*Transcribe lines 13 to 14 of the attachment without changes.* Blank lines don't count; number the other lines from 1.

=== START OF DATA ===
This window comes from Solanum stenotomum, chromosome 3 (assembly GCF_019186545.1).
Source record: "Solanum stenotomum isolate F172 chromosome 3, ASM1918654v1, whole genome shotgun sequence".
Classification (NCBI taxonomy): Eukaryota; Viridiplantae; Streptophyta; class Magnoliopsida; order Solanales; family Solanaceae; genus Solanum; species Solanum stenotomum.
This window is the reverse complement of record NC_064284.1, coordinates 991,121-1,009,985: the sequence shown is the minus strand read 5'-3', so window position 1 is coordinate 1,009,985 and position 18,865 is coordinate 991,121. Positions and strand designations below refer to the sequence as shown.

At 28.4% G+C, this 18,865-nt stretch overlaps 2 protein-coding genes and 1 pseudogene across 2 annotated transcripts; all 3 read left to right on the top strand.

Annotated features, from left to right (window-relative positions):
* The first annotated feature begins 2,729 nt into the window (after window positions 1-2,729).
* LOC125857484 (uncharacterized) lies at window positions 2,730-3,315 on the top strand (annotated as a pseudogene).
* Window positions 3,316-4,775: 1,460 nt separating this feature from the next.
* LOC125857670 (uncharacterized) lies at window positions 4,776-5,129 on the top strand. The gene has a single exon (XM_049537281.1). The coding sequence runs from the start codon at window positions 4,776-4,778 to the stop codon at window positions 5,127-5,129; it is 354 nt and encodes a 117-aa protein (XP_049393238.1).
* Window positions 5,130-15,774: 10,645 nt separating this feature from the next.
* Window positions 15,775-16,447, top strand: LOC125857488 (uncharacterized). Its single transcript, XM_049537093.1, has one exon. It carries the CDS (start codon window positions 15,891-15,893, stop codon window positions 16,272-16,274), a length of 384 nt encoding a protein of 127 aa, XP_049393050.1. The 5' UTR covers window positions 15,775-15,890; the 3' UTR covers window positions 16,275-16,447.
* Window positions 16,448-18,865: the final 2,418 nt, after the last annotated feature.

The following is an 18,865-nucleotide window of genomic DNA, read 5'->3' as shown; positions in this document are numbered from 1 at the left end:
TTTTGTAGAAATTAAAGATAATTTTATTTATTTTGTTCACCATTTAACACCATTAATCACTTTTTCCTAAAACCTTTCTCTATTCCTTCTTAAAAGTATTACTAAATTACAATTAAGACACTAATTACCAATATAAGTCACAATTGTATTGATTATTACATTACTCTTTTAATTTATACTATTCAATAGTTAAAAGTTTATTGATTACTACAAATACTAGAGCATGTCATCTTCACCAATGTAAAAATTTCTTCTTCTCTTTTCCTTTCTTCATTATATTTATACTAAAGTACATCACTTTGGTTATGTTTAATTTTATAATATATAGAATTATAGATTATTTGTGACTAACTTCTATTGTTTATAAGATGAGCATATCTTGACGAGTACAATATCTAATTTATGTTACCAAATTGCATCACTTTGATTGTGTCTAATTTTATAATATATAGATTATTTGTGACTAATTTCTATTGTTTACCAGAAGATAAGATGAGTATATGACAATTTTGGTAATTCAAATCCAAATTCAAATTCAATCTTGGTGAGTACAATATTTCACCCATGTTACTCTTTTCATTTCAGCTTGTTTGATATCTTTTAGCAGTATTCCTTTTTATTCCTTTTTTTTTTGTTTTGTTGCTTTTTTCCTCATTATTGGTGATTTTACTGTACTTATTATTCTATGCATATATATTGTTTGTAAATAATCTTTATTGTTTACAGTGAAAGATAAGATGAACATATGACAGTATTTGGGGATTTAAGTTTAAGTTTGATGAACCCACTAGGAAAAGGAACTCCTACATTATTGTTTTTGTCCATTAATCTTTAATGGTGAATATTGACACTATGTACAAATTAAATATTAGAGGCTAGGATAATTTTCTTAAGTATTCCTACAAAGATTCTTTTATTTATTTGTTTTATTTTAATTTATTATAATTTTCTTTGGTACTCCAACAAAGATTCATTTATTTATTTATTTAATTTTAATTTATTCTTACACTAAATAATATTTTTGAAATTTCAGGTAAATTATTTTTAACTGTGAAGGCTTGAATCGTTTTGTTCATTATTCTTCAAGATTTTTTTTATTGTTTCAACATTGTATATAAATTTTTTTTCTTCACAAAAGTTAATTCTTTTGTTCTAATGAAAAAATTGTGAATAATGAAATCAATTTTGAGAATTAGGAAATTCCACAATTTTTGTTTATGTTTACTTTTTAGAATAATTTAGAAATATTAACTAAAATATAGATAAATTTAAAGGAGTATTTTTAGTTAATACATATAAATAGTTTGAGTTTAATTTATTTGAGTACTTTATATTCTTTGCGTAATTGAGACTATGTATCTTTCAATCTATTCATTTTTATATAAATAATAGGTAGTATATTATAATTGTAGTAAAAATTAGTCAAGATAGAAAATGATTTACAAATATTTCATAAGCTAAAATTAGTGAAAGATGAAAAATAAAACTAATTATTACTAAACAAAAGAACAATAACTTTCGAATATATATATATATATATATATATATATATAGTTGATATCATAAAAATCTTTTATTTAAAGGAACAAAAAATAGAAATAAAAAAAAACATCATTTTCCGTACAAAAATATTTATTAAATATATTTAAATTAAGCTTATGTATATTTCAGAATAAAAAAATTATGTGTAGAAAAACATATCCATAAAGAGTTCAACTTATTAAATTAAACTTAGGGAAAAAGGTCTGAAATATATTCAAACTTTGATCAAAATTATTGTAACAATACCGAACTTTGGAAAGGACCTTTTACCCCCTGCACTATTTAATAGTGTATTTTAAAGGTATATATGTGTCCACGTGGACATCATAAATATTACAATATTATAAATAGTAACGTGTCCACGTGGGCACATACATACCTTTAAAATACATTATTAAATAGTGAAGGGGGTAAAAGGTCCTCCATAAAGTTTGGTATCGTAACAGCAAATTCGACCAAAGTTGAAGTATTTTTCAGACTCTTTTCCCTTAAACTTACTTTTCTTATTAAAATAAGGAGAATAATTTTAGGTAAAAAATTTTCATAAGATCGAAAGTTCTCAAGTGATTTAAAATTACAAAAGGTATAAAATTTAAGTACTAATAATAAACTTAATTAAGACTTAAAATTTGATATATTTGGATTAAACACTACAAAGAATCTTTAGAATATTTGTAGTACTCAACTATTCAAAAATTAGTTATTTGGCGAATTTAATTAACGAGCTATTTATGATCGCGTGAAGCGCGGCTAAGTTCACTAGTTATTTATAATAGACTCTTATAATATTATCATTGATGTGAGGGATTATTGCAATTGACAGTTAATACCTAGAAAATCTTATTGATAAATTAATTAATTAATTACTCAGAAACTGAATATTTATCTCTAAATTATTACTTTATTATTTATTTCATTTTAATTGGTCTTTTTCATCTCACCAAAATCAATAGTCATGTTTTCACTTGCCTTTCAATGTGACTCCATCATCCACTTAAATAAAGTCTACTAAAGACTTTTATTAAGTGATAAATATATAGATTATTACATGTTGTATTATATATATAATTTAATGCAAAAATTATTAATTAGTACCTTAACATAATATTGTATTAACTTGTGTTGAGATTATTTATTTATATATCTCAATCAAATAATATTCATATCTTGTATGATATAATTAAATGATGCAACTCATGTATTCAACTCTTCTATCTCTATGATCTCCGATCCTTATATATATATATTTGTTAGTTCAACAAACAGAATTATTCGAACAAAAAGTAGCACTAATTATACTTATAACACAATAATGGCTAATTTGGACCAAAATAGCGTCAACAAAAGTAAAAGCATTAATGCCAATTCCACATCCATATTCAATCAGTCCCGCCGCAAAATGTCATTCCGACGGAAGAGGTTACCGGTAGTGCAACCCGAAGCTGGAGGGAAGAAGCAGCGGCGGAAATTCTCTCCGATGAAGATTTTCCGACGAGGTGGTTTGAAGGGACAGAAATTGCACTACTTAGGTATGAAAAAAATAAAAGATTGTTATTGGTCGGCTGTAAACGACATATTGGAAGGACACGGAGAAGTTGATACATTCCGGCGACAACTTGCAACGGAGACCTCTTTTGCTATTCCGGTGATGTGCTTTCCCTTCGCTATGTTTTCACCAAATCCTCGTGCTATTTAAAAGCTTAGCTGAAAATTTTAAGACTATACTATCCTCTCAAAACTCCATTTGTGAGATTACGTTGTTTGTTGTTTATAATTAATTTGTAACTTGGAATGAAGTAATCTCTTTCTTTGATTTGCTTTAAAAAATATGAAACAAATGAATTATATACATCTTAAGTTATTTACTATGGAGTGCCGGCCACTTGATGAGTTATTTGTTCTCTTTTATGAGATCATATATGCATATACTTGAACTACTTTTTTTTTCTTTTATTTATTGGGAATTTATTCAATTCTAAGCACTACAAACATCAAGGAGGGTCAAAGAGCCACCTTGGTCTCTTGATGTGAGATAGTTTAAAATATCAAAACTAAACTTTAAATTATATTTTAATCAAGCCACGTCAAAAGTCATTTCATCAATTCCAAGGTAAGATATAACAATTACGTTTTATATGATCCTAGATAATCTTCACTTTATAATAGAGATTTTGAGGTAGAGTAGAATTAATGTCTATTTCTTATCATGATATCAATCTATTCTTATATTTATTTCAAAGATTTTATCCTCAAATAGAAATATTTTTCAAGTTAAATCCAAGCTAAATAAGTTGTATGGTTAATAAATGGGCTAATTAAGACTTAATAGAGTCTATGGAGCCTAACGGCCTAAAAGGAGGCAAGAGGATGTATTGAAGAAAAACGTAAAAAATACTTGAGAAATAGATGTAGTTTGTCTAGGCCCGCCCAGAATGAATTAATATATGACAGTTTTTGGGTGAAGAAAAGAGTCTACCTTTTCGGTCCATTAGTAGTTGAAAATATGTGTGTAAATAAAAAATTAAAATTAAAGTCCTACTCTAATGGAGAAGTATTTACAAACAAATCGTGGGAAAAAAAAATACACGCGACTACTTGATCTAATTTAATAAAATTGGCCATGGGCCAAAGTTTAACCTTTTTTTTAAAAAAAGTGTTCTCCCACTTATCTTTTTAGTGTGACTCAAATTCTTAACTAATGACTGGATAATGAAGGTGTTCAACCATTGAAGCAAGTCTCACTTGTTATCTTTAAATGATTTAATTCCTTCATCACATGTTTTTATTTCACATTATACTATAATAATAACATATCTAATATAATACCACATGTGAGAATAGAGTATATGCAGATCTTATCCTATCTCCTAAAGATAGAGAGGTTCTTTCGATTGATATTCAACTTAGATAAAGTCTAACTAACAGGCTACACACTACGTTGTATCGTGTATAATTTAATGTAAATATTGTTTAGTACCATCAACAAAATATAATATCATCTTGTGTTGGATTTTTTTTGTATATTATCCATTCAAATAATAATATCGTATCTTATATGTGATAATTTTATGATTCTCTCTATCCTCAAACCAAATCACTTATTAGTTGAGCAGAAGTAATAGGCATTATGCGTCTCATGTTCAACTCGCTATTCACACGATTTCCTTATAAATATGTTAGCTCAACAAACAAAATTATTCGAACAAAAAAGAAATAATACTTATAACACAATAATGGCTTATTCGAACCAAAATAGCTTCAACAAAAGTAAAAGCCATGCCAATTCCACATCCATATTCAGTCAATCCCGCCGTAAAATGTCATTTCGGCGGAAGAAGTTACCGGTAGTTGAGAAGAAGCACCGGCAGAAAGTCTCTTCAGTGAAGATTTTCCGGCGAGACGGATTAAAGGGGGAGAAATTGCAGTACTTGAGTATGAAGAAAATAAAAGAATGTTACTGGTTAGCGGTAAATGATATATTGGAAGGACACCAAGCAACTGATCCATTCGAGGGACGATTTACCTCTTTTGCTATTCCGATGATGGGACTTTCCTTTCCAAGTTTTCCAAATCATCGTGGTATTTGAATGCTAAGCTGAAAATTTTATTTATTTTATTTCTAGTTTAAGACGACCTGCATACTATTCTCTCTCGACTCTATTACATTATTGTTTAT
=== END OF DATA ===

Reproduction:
* Window positions 16,448-18,865: the final 2,418 nt, after the last annotated feature.

The following is an 18,865-nucleotide window of genomic DNA, read 5'->3' as shown; positions in this document are numbered from 1 at the left end: